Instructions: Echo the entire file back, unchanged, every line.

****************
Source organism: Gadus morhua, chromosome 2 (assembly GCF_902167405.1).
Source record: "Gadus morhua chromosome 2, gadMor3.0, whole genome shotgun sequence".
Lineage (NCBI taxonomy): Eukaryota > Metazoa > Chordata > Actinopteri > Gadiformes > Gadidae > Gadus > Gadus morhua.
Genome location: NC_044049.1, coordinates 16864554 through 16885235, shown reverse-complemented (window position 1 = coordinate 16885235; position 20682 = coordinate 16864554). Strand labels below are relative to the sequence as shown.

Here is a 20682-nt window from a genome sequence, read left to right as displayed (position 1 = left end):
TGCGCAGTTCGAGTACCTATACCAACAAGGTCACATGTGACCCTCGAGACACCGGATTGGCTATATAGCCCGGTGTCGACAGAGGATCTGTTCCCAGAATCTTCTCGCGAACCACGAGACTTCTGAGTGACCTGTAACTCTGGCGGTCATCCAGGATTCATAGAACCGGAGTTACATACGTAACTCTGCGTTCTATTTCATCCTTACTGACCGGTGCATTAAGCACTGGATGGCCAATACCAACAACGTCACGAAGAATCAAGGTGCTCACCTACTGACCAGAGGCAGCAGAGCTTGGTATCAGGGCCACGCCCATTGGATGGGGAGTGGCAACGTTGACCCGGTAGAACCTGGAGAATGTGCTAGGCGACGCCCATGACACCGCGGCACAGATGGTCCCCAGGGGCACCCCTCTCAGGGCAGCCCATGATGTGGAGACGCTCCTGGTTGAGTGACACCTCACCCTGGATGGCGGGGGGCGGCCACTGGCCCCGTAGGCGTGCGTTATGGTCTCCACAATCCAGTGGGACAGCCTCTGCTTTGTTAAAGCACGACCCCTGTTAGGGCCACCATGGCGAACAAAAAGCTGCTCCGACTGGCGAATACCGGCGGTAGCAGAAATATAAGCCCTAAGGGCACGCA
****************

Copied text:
Source organism: Gadus morhua, chromosome 2 (assembly GCF_902167405.1).
Source record: "Gadus morhua chromosome 2, gadMor3.0, whole genome shotgun sequence".
Lineage (NCBI taxonomy): Eukaryota > Metazoa > Chordata > Actinopteri > Gadiformes > Gadidae > Gadus > Gadus morhua.
Genome location: NC_044049.1, coordinates 16864554 through 16885235, shown reverse-complemented (window position 1 = coordinate 16885235; position 20682 = coordinate 16864554). Strand labels below are relative to the sequence as shown.

Here is a 20682-nt window from a genome sequence, read left to right as displayed (position 1 = left end):
TGCGCAGTTCGAGTACCTATACCAACAAGGTCACATGTGACCCTCGAGACACCGGATTGGCTATATAGCCCGGTGTCGACAGAGGATCTGTTCCCAGAATCTTCTCGCGAACCACGAGACTTCTGAGTGACCTGTAACTCTGGCGGTCATCCAGGATTCATAGAACCGGAGTTACATACGTAACTCTGCGTTCTATTTCATCCTTACTGACCGGTGCATTAAGCACTGGATGGCCAATACCAACAACGTCACGAAGAATCAAGGTGCTCACCTACTGACCAGAGGCAGCAGAGCTTGGTATCAGGGCCACGCCCATTGGATGGGGAGTGGCAACGTTGACCCGGTAGAACCTGGAGAATGTGCTAGGCGACGCCCATGACACCGCGGCACAGATGGTCCCCAGGGGCACCCCTCTCAGGGCAGCCCATGATGTGGAGACGCTCCTGGTTGAGTGACACCTCACCCTGGATGGCGGGGGGCGGCCACTGGCCCCGTAGGCGTGCGTTATGGTCTCCACAATCCAGTGGGACAGCCTCTGCTTTGTTAAAGCACGACCCCTGTTAGGGCCACCATGGCGAACAAAAAGCTGCTCCGACTGGCGAATACCGGCGGTAGCAGAAATATAAGCCCTAAGGGCACGCA